Roger was known for his bilingual announcing from the penalty box at many hockey games, giving spectators and players the impression that they were at an NHL game. Roger became a baseball umpire and was recognized for his high standards, sense of fair play and sportsmanship.  He served on the Saskatchewan Baseball Association as an umpire mentor for the region, impacting many young adults positively.
Combining the love of baseball and hockey with his love of driving, he drove the bus for Minor Sports teams, both baseball and hockey, driving them throughout the province for games and tournaments. He thoroughly enjoyed spending time with the players, their parents and the coaches, occasionally taking some of his family along.  
At work, Roger was a firsthand witness to the rapid changes in communication technology, and he learned to work with computers long before there was one in every household, or even in every work place. His family felt he could fix or build anything. He had a quick wit, loved wordplay and doing crossword puzzles.  He was a hopeless romantic and would cry at the sound of well-played bagpipes and at special events like Remembrance Day or when hearing the national anthem. Yes, he was a big softy. He loved chocolate and good meals, but his cooking repertoire was limited to omelettes or French toast. In later years, when he needed to, Roger did take on some of the cooking, showing all his children that sometimes you have to adapt to your circumstances.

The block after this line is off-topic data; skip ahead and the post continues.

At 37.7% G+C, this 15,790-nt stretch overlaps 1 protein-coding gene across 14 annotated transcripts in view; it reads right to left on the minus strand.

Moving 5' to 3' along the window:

After their last child left home Marie and Roger left Melville and lived for a short time in Regina.  Prior to moving to Saskatoon they became free spirits, gypsies, or as their children called them, homeless. They took their trailer and travelled east, west and south and visited family in various spots throughout the US and Canada. They settled in Saskatoon and through the years hosted many family get-togethers as their extended family grew.
Roger and Marie made time for their children, whether it was a road trip for baseball or hockey, air cadet camp, attending a dance recital, music festival or theatrical performance. They celebrated each child’s unique abilities and made each feel special, loved and capable of whatever they dreamed of doing. Roger’s family remembers him as a dedicated family man, almost always seeing the humour in a situation, always telling stories, and honest to a fault. His love for family was apparent on entering his room at Central Haven, with photos of Marie, all his children and grandchildren proudly displayed. He strived to give his family the best possible start in life. He encouraged independence and they always knew they had someone to turn to if they needed help.
Roger is survived by: his wife Marie, children Diane (Terry), Judy (Lee), Doug (Christine), Gail (Lachlan) McLeod, Patrick (Nicole), Ron (Nataghia), Gary and Sharon: Grandchildren; Giselle (Shaun), Monique, Ariana (Foster), Jared, Owen and Benjamin; Sister Dorilla (Dolly) and Brother Peter (Betty)
He was predeceased by his parents Joseph and Barbara, his siblings Victoria, Bernice, Yvan, Yolia, Frank, Clarence, Bob.
The family would like to thank everyone at Central Haven for their compassionate care and kindness.


Share Your Memory of